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Scripts as Poetry: Matt Mullins

Poetic screenplays? Not exactly.

Poems that are screenplays, to be precise.

Matt Mullins, assistant professor of English, has written screenplays, playscripts, poetry, fiction, and creative nonfiction. As a teacher of screenplay writing at Ball State, he is now exploring a concept he calls the "script poem."
For his project, Fade In/Fade Out, he is creating a manuscript featuring a cast of interchangeable characters and scenes. The individual scenes, between 40 and 60, can stand on their own as poems on the page, but the overall document can also be considered as a narrative whole. Because they are written in script format, the individual poems can also be taken out of the context of the manuscript and filmed. Each of these films could stand on its own or be placed with other script poems from the manuscript to tell a larger story. "It's an odd, ambitious monster," Mullins admits, "and I'm still trying to get the choke collar around its neck."

When complete, the end product will be a full manuscript of script poems that may include a compilation DVD featuring filmed versions of the material. Technology permitting, there may also be an online interactive environment featuring a few script poems using a ViziSwap-enabled interface that will allow viewers to choose the versions of a given character that appear in a particular script poem. Viewers may also be able to save their character choices and manipulate the order in which the script poems appear, thereby allowing for a multitude of possible user-generated combinations. (ViziSwap is a media interface developed by Ball State's Institute for Digital Entertainment and Education as a new way to interact with video, image, text, stills, and interactive media.)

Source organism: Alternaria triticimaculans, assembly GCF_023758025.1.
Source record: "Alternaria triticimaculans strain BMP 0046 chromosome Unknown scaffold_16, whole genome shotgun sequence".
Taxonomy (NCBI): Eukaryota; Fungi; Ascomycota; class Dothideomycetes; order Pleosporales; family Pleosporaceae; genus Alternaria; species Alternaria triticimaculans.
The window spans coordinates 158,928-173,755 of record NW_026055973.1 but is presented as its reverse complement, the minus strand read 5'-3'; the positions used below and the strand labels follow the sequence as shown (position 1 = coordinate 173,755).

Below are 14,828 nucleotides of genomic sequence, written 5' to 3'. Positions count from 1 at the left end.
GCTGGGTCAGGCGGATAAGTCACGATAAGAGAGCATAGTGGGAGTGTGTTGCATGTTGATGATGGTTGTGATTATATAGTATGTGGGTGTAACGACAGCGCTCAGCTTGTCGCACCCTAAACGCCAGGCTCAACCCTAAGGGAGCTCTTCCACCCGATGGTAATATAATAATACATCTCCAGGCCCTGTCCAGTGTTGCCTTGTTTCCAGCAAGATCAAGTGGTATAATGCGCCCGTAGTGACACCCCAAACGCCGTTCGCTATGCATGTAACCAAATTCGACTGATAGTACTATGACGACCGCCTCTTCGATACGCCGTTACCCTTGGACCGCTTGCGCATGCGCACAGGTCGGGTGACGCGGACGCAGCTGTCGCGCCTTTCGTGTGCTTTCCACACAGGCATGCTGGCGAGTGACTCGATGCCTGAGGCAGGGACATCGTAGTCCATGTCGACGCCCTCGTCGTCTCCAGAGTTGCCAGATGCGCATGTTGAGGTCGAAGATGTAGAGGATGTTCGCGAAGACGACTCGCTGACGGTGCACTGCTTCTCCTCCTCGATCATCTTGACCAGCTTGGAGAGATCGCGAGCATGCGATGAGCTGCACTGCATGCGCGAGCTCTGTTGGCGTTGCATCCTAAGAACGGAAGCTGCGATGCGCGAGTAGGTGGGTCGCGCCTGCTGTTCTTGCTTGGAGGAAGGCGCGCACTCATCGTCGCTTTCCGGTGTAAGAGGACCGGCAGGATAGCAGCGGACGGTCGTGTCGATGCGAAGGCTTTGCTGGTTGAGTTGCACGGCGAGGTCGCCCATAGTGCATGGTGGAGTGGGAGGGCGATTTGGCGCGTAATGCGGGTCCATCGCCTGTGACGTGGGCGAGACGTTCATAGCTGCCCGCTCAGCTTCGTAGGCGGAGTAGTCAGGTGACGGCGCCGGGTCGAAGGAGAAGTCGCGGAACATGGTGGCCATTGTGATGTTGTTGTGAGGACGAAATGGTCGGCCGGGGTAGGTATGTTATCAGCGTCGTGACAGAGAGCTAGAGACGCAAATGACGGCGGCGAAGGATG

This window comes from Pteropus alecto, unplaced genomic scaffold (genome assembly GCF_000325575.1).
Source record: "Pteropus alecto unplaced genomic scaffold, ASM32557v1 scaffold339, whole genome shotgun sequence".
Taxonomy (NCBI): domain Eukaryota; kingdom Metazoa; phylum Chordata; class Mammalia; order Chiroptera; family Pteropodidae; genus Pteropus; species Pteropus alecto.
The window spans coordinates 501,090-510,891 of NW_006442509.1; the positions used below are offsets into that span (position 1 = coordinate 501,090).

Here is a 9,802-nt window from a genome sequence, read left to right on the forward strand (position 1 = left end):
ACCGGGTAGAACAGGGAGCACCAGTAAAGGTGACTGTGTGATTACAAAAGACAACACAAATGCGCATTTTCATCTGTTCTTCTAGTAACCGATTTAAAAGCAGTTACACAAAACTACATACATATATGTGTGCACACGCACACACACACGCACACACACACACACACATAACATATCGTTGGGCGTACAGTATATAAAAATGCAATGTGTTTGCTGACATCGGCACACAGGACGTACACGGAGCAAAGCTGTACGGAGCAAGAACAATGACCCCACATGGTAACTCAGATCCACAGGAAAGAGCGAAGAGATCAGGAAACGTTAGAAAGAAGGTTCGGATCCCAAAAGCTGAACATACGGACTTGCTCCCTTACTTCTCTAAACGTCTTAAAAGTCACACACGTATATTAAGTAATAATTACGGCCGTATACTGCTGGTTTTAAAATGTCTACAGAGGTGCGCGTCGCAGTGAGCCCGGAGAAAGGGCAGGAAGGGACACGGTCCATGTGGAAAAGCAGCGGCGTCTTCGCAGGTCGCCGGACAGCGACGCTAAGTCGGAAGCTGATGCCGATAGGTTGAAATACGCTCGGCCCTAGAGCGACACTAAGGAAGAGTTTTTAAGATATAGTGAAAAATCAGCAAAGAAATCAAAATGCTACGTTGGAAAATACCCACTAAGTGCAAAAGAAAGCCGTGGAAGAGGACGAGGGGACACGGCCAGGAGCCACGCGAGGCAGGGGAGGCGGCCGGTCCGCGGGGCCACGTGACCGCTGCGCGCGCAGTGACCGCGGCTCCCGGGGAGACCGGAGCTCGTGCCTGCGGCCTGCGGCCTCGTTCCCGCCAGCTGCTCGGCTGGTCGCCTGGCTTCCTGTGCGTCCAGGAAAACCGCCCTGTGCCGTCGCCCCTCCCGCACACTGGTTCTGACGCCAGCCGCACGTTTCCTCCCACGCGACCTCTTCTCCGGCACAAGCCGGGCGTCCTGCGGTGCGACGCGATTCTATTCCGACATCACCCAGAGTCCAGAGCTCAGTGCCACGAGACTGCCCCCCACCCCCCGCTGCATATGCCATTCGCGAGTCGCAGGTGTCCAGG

Aside from this project, Mullins is also interested in using ViziSwap as a pedagogical tool that can potentially act as an interface that turns film watching into a learning experience. Like a director's commentary on a DVD, the interface would enable someone watching a film to select Mullins' commentary on character development, plot, structure, or other screenwriting techniques as these techniques appear in the film.

To learn more about Mullins' script poetry, contact him at 765-285-8580.